If you can afford to invest in this awesome resource, I highly recommend it. If not, there are free versions of Bible software available online. I have had good success with Bible Gateway (I use the desktop version online because the last time I checked, the app did not have the Catholic versions of Scripture available) and Bible Hub. I record the differences in translations on my map…note the translation in initials, and draw a red box around it. The Catechism of the Catholic Church can be found online here, as well as in the Laudate app. I use all of these in the course of my studies, are we not so blessed to have the myriad of resources available today for studying and applying God’s Word to our hearts and lives?
4. Define and/or clarify key words. Those words in #1 that I highlighted…sometimes looking up the definition and or Hebrew/Greek word it was translated from can be so enlightening to the message of the verse. I use a tan/brown pen for this step, sometimes I box it in. Verbum has links to the Greek and Hebrew, and will also shed more light on the original meaning of the verse.
I also like to add the dictionary definition and list synonyms for the word. I typically use dictionary.com and thesaurus.com for this and write it in blue. I will upload a picture of my latest entry so you can see how it all comes together.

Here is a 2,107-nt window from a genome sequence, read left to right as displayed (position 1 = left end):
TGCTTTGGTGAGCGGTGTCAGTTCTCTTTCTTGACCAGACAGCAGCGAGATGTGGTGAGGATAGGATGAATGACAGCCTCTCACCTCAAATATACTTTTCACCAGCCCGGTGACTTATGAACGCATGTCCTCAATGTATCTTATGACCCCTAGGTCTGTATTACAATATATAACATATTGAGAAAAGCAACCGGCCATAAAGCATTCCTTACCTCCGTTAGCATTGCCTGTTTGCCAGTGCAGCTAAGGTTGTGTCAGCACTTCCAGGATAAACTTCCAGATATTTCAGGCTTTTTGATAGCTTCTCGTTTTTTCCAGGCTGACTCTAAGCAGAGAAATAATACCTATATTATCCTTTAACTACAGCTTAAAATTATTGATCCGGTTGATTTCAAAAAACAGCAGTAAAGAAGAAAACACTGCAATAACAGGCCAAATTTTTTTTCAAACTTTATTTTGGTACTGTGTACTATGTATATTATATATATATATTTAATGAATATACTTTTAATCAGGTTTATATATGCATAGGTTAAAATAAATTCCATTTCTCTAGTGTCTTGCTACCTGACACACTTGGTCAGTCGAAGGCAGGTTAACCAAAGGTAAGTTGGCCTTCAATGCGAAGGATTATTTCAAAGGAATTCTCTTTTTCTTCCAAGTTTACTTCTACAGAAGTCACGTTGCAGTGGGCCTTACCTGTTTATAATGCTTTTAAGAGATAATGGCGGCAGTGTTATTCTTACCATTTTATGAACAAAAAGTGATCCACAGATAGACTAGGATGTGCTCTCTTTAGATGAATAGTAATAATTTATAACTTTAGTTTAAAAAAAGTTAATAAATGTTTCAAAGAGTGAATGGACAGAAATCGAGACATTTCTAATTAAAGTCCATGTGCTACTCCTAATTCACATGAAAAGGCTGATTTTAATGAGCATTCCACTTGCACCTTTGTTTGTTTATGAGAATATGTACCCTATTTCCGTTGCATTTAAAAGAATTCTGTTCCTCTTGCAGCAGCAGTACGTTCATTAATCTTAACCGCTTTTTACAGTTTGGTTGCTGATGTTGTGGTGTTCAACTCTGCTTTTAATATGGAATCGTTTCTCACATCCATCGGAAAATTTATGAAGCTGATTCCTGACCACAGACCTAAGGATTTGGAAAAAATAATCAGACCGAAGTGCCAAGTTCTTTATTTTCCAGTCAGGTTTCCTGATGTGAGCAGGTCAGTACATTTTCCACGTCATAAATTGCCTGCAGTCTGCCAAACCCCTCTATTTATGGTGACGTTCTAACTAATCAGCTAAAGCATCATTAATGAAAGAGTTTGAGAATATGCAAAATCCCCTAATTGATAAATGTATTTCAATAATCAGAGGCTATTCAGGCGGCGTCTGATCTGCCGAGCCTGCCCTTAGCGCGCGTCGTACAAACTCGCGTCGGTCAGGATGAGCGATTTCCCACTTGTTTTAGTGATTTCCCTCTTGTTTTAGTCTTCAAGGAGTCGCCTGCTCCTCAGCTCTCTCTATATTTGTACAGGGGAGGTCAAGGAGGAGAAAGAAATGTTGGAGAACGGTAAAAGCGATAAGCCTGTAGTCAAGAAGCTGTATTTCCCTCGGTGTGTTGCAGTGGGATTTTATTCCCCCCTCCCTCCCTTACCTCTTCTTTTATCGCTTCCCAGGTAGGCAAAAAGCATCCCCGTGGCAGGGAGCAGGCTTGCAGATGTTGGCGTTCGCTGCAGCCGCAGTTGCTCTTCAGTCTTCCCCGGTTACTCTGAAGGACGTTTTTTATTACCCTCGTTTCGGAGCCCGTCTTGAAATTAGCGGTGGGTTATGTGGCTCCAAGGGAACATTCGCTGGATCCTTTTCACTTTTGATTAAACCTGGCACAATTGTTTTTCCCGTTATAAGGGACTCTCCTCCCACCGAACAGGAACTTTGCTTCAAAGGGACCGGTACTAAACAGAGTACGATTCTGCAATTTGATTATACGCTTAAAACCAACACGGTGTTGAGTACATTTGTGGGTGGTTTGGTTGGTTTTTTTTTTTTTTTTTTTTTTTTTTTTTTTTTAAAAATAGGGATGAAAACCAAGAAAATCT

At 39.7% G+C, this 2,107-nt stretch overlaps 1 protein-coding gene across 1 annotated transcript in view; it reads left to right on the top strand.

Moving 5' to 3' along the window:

5. Sometimes I will have thoughts that I want to record…I do this in my favorite purple color…you can see this on today’s map that I am sharing here.
This is one of three techniques I use for my journaling Bible verses. The other two will be in separate posts…later. What do you think? Do you map out verses or journal them in some way? I find it a good exercise for hiding God’s Word in my heart, and processing it out loud, so to speak, for later use. I’d love to see your maps, thoughts, or entries.
I want my spiritual nourishment to be just as important as my physical. What if, every time I was bored, instead of snacking on food, I was grazing in the Word of God? How would it be to hunger and thirst for spiritual communion as I do for breakfast…or my first cup of coffee? What would my prayer life look like if it was as routinely anticipated and prepared as my caffeine intake? Do I ever skip morning coffee? Not without serious consequences. Why don’t I see the spiritual consequences of skipping my prayer, devotion and Bible reading with the same attitude?